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SIR ELIAB HARVEY, G.C.B.
THE SENIOR ADMIRAL OF THE BLUE; KNIGHT IN PARLIAMENT
FOR THE COUNTY OF ESSEX; AND FELLOW OF THE ROYAL
Sir Eliab was the last male descendant of a family which settled at Chigwell, in the person of Sir Eliab Harvey, brother to William Harvey, M.D., the immortal discoverer of the circulation of the blood. His father, William Harvey, Esq., was Member for Essex from 1722 to 1727, and from 1747 till his death in 1763. William Harvey, Esq., elder brother to Sir Eliab, was elected in 1775, but died in 1779, at the age of thirty-five. After his death, the subject of this Memoir was under the guardianship of his uncle, General Edward Harvey, Adjutant-general of the Forces. Eliab, another uncle, was a King's Counsel, and some time M. P. for Dunwich.
Mr. Eliab Harvey entered the naval service in 1771, as a Midshipman in the William and Mary yacht; and was thence removed to the Orpheus frigate, commanded by Captain (afterwards Admiral) M.Bride. He served in the same capacity in the Lynx, of 10 guns, at the Leeward Islands; and subsequently with Lord Howe, in the Eagle 74, whom he joined in 1775 on the coast of North America, at the eventful period of the revolt of the American provinces. Whilst on that station, he was occasionally lent to the Mermaid and Liverpool, and had the misfortune to be cast away in the latter upon Long Island.
He returned to England with Lord Howe, October 25. 1778, and was soon after promoted to the rank of Lieutenant. In 1781, he joined the Dolphin, of 44 guns, on the North Sea station; and from that ship he removed into the Fury at Spithead, a few days prior to his being made a Commander in the Otter brig, then recently launched, and fitting at Deptford. In this vessel, Captain Harvey was employed in the North Sea until January, 1783, on the 20th of which month he was advanced to Post rank, by the express command of his late Majesty ; but does not appear to have served again afloat until the Spanish armament in 1790, when he obtained the command of the Hussar, of 28 guns.
At the commencement of the French revolutionary war, Captain Harvey was appointed to the Santa Margaritta, a fine frigate, in which he served at the reduction of Martinique and Guadaloupe.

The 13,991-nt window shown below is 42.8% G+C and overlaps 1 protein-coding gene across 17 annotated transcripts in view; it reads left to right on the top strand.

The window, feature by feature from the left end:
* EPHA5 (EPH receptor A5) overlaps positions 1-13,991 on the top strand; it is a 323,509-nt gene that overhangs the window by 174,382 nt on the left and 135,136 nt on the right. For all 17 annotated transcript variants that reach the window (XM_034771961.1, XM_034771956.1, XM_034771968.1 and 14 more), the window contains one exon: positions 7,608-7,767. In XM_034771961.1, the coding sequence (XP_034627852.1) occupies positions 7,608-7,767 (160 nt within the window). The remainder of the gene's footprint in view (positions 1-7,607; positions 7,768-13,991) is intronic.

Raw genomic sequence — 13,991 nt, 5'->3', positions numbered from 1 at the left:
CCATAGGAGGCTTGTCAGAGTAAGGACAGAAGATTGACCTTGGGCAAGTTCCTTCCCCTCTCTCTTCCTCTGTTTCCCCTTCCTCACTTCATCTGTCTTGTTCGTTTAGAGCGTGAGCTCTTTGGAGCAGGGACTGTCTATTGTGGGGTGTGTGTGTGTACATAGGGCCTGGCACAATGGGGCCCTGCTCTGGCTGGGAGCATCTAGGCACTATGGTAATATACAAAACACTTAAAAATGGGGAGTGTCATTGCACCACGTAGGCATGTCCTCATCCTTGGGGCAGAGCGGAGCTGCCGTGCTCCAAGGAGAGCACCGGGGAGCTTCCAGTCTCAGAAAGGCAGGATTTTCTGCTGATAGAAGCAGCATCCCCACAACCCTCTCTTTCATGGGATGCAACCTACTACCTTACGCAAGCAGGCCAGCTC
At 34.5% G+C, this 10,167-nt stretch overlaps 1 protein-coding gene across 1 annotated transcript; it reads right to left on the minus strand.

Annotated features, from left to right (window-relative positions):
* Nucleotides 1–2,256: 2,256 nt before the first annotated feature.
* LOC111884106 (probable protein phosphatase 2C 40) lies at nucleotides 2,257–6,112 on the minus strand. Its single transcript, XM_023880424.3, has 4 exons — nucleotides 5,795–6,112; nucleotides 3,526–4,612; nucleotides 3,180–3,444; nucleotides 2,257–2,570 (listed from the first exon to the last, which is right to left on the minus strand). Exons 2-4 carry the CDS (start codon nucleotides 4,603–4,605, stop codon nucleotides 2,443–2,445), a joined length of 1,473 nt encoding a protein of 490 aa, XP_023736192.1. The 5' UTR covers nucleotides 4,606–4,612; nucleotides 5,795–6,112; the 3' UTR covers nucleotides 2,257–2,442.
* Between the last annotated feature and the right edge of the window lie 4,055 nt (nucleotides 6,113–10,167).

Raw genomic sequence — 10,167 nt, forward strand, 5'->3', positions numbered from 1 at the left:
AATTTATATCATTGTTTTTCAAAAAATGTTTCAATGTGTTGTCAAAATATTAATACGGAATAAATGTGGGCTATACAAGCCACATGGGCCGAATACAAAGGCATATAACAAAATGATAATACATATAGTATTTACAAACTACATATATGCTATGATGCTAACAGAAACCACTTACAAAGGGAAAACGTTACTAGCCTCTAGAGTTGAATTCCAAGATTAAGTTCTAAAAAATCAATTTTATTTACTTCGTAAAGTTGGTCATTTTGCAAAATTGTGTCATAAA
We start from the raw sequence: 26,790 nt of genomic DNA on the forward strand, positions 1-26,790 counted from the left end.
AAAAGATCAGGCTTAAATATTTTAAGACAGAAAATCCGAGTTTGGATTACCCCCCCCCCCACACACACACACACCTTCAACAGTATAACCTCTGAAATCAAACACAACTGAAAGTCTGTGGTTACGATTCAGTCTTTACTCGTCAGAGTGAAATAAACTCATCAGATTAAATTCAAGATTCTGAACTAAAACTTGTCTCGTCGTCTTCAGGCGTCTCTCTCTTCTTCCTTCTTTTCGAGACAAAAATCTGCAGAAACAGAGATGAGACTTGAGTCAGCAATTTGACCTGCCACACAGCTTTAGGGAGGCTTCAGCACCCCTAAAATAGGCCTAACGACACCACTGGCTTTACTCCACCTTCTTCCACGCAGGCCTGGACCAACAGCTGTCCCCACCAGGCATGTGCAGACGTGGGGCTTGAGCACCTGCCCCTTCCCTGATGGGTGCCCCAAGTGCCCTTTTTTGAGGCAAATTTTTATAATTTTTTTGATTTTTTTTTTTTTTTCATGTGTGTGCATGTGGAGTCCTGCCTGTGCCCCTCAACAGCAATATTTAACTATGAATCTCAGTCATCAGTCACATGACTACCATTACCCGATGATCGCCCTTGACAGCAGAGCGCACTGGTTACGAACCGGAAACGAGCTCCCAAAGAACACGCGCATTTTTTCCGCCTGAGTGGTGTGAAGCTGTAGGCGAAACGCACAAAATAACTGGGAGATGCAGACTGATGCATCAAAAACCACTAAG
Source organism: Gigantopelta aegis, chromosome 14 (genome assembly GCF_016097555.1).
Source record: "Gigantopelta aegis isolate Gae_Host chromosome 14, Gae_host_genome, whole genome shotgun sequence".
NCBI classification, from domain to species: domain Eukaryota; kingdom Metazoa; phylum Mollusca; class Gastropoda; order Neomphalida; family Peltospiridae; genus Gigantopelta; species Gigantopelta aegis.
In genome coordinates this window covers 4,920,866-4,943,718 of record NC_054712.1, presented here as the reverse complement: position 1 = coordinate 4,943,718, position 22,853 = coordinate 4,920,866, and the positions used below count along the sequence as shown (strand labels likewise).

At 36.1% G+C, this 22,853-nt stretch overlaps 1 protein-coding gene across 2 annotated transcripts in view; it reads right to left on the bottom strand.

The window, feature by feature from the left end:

In the autumn of 1794, he assisted at the destruction of La Felicité French frigate, and two corvettes, near the Penmarks. Early in 1796, he removed into the Valiant, of 74 guns; and on the 11th of August, in the same year, sailed for the West Indies, in company with Vice-Admiral Sir Hyde Parker, and the trade bound to that quarter. After remaining some time at the Leeward Islands, he proceeded to the Jamaica station, and invalided from St. Domingo in 1797.
On the first establishment of the Sea Fencibles, in the spring of 1798, Captain Harvey was entrusted with the command of the Essex district, on which service he continued about fifteen or sixteen months, and then received an appointment to the Triumph, of 74 guns. He served with the Channel fleet during the remainder of the war ; and on the renewal of hostilities in 1803, he assumed the command of the Temeraire, a second rate, in which ship he greatly distinguished himself at the battle of Trafalgar, October 21. 1805. The Temeraire was that day the next vessel astern of the Victory, bearing Lord Nelson's flag, and had no less than 47 men killed and 76 wounded; 43 of her crew likewise perished in the prizes.*
A few days after the battle, Captain Harvey received the following handsome communication from Nelson's brave and worthy
“ Euryalus, Oct. 28. 1805. “ MY DEAR SIR, I congratulate you most sincerely on the victory his Majesty's fleet has obtained over the enemy, and on the noble and distinguished part the Temeraire took in the battle ; nothing could be finer; I have not words in which I can sufficiently express my admiration of it. I hope to hear you are unburt; and pray send me your report of killed and wounded, with the officers' names who fell in the action, and the state of your own ship, whether you can get her in a state to meet Gravina, should be again attempt any thing. I am, dear Sir, with great esteem, your faithful humble Servant,